Stephen Chin - UBS Investment Bank, Research Division

Chuck, the question on the channel inventory, last quarter you had talked about channel inventory being quite lean. I'm just wondering if you could give us your assessment of channel inventory and lead times compared to last quarter?

Charles M. Swoboda

Yes, I'm assuming you're referring primarily to the LED product line?

Stephen Chin - UBS Investment Bank, Research Division

That's correct.

Charles M. Swoboda

Yes, I would say that the channel inventories are very similar in dollars to where they were at the end of last quarter. And lead times are also very similar. As demand, if demand continues to increase, I think at some point, we'll see lead times start to move. But in the short term, at least the customer is still expecting them to be short. So we'll have to see how that plays out.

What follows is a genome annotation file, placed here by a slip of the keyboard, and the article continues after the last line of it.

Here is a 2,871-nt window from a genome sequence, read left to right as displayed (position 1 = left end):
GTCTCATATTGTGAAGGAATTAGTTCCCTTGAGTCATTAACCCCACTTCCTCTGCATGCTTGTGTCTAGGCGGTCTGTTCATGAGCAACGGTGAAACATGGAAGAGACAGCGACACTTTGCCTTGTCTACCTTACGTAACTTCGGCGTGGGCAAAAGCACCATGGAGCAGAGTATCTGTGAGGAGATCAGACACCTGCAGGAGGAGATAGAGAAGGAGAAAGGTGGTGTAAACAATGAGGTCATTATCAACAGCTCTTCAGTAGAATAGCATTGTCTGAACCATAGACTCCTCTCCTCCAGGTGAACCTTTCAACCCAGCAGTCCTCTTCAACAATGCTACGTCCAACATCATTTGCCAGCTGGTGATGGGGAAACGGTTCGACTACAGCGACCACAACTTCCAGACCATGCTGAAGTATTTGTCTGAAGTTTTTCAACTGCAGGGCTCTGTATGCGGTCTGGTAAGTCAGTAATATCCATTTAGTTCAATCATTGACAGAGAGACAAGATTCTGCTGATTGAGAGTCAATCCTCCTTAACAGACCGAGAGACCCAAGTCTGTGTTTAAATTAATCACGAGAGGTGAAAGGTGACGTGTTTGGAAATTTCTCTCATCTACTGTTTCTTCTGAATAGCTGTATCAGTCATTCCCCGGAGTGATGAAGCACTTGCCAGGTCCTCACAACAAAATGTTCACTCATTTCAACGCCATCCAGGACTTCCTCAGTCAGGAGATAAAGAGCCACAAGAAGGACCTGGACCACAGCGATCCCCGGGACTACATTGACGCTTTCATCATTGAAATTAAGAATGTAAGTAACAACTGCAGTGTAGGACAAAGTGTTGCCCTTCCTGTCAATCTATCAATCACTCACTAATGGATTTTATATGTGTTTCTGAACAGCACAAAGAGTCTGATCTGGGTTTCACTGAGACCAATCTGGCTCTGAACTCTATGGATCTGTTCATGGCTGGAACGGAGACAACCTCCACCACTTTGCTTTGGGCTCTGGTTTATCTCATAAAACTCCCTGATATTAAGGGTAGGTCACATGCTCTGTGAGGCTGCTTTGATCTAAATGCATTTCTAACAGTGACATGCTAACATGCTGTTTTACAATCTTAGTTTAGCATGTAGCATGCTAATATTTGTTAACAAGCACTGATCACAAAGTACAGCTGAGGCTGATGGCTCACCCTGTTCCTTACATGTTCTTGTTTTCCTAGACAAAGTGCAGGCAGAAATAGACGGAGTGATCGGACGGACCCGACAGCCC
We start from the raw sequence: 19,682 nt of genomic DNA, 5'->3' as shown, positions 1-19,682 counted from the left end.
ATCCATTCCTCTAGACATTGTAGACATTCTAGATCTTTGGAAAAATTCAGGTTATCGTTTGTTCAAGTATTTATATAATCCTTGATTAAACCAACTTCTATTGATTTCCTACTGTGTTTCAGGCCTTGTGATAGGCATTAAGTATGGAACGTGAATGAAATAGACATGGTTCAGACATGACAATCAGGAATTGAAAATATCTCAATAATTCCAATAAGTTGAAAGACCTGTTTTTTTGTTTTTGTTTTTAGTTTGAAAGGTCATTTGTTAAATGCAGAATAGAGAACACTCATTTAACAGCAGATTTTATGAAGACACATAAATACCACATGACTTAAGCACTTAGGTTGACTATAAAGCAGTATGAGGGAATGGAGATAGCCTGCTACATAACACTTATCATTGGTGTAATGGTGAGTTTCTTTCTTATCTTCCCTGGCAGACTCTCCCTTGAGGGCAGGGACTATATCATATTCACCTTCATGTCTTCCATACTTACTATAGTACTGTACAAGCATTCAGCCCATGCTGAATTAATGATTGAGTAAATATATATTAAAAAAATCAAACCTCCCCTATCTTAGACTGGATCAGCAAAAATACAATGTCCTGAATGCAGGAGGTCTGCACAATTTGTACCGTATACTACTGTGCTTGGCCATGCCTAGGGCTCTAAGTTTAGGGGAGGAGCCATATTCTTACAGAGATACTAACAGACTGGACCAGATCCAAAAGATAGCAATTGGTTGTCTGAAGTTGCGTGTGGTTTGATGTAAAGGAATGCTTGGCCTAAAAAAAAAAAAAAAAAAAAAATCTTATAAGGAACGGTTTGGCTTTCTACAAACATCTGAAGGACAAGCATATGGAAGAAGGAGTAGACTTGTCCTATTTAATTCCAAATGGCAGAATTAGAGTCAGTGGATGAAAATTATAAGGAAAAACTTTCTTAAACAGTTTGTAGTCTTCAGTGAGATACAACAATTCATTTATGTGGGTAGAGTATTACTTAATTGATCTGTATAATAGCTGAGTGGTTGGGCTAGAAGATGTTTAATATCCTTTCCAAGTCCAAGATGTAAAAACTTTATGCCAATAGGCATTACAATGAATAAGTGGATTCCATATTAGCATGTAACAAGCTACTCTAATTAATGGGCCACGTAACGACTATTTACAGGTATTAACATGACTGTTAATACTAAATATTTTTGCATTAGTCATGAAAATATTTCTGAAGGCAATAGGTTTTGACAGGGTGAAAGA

Stephen Chin - UBS Investment Bank, Research Division

Great. And then a follow-up. A question on the new replacement bulb product, Chuck. Is there a seasonality associated with this new product line? And then second part, can you talk about this new platform, can you compare and contrast that with SC3? Is that as big as SC3 or is it like halfway through in terms of getting to a new platform as comprehensive as SC3?

Charles M. Swoboda